NEW YORK (CBSNewYork) -- Once, twice, three times -- in a month.
There were epic traffic delays, yet again, Monday night, because of emergency repair work at the George Washington Bridge.
And then on Tuesday the head engineer at the bridge told CBS 2's Marcia Kramer that we haven't seen the end of this.
The engineer admitted there's nothing they can do to fix the ongoing problems.
The Port Authority of New York and New Jersey is the agency responsible, but the governors of New York and New Jersey do have a say. There were calls on Tuesday for Andrew Cuomo and Chris Christie to do something before it happens again.
The traffic backs-ups have been potentially life threatening. The emergency repairs to the GWB have caused massive rush hour gridlock in New York City three times in the last month, including Monday night.
However, CBS 2's calls to the two men who control the Port Authority, which maintains the GWB, New York Gov. Cuomo and New Jersey Gov. Christie, led nowhere – even after Port Authority chief engineer Peter Zipf told Kramer he couldn't promise it won't happen again.
Kramer: "Can you guarantee that between now and March, when you will finish this project, that there won't be an emergency closure?"
Zipf: "I can't guarantee it, but we're doing everything in our power to prevent it."
The problem for Zipf and chief structural engineer Bernard Yostpille is the that the emergency closures were unanticipated -- events in the Port Authority's $82 million repair of the upper road way, which is now 10 years past its "useful life."
"We did not anticipate we'd have these cracks at all of these sections," Zipf said.
The unanticipated cracks have occurred three times since Nov. 22. Lanes had to be closed for emergency work during the height of the evening rush hour, causing unimaginable delays. On Monday night, for example, the backups in New York City to the south went to Midtown and beyond on the West Side Highway and the northbound avenues. To the south the bumper-to-bumper traffic went into the Bronx and Westchester County.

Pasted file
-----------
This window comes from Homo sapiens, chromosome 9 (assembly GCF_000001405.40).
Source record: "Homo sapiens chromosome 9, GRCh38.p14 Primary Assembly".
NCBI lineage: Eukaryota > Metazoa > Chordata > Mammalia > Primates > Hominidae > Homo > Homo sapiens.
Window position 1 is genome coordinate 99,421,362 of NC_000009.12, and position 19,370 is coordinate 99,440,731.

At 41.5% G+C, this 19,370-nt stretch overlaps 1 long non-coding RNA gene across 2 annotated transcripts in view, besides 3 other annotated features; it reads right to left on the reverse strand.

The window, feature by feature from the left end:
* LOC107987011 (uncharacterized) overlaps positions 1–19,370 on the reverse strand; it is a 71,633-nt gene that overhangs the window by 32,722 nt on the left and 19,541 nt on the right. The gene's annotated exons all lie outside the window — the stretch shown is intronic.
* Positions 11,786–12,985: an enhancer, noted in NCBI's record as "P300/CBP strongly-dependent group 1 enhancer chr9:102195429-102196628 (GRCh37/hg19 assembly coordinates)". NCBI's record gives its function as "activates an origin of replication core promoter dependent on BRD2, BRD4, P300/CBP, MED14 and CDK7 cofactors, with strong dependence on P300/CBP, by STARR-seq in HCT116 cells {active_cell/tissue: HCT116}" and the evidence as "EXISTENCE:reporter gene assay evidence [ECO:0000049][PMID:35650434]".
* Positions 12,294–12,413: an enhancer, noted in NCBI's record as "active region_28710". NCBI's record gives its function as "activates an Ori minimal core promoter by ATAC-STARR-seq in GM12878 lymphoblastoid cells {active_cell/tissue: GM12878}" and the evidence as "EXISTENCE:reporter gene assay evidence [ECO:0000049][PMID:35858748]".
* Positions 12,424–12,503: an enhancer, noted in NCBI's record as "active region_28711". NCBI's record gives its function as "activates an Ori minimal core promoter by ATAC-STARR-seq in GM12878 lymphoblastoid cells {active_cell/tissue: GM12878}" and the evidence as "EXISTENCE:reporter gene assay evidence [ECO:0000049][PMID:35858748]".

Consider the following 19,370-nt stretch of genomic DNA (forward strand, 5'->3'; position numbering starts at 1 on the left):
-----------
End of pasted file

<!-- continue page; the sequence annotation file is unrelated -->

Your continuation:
And there's another problem: The Port Authority has no alternate plan for diverting traffic for an emergency repair, including moveable barricades that would allow lane changes.
"We can't move the median because it is part of the structure, so it's not like in some of the tunnels where they can actually move the barriers for change to flow. We're stuck here," Zipf said. "It would be unsafe structurally. We can't do it, and we can't create a cattle chute where cars would be coming."
Governors Cuomo and Christie do control the Port Authority, but both have refused to get involved, Kramer reported.
A Cuomo spokesman told Kramer to get her answers from the Port Authority. A Christie spokesman seemed surprised she was even asking the governor about a problem with the GWB. He wanted to know if she was called Gov. Cuomo, too.
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